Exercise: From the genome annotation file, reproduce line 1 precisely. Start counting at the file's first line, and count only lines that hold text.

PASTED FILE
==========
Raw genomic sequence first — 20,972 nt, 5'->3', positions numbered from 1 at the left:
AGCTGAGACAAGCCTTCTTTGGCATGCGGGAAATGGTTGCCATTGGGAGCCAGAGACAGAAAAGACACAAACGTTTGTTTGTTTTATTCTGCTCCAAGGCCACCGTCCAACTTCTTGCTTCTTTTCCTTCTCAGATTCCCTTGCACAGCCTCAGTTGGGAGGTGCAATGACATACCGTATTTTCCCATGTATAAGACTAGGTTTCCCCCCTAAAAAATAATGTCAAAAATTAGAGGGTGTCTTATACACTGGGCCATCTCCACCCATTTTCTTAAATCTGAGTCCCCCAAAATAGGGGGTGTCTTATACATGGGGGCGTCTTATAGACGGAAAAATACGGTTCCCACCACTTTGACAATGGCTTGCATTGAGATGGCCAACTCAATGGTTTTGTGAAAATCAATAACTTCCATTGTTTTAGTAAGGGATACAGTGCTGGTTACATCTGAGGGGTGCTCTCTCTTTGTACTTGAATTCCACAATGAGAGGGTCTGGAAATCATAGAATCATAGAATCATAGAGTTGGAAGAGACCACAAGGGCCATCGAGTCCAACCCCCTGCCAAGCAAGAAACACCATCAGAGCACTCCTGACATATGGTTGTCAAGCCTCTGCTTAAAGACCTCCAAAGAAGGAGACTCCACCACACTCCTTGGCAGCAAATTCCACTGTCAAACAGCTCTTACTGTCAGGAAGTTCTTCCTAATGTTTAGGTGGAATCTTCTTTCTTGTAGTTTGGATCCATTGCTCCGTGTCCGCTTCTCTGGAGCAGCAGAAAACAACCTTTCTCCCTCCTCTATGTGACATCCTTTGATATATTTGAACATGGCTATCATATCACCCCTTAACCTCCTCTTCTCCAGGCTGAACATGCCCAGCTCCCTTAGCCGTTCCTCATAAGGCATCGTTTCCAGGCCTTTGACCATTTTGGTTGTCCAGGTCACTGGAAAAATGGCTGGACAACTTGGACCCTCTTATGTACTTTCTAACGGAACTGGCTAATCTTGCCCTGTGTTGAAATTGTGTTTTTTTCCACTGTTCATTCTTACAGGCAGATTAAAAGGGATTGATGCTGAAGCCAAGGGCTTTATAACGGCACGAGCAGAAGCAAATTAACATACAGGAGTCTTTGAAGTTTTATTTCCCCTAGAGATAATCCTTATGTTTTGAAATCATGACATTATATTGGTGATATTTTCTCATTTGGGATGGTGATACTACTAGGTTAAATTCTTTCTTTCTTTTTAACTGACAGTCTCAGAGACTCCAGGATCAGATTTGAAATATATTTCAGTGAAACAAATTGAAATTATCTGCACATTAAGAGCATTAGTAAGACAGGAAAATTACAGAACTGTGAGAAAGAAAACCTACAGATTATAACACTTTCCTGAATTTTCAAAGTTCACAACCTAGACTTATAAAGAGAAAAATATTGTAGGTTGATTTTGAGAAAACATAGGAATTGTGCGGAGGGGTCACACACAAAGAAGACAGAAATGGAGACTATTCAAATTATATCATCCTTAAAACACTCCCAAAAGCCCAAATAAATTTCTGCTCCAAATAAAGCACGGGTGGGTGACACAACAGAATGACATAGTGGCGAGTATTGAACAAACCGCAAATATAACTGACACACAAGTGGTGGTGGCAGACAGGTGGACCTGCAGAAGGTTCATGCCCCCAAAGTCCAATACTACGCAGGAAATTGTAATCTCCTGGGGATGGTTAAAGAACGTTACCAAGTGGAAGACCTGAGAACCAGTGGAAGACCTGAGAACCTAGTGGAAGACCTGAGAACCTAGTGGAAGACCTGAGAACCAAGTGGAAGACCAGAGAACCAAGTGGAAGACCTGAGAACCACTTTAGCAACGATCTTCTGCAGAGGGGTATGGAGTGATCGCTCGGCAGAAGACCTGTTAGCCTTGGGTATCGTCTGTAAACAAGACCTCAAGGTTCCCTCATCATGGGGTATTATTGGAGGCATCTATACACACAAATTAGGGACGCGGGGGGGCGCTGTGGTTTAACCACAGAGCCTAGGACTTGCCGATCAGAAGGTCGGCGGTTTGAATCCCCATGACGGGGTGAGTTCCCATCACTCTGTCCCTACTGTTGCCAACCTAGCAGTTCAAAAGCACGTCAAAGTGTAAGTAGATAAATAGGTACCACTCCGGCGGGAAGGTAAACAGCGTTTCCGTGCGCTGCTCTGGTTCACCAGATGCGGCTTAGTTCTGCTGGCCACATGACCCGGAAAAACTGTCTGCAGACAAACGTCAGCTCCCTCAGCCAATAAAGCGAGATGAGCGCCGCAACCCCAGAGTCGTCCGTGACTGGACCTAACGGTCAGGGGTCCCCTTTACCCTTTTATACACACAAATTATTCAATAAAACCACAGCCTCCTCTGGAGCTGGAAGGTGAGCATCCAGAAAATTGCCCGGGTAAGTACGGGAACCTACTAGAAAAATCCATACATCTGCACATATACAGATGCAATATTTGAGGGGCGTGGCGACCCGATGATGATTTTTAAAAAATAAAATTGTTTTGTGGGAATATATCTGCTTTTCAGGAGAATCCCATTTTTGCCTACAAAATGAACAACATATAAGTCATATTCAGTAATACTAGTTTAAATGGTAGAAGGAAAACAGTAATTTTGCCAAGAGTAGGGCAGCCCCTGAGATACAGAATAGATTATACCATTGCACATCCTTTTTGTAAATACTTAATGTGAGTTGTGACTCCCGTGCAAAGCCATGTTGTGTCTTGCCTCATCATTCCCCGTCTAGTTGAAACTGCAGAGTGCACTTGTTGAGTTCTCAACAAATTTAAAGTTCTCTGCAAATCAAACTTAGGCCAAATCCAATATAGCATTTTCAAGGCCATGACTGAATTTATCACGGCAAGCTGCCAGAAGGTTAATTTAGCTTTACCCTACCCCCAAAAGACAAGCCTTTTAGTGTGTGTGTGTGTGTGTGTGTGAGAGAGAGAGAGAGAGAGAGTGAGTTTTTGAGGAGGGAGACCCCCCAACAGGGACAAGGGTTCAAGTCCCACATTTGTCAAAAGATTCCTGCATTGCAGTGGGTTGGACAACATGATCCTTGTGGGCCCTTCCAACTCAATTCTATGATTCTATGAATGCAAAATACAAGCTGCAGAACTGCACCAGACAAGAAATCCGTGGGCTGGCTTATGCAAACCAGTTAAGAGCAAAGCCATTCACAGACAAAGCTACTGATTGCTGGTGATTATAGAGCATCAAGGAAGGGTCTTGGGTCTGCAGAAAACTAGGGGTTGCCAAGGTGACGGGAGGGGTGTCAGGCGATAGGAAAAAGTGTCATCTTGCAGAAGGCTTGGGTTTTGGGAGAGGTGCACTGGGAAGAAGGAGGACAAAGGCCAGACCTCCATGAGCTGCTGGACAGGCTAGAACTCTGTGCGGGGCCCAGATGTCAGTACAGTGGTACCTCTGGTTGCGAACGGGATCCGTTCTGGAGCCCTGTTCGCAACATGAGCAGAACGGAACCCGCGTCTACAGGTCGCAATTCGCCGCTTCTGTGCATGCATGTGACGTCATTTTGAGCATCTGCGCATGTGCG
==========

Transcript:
Raw genomic sequence first — 20,972 nt, 5'->3', positions numbered from 1 at the left: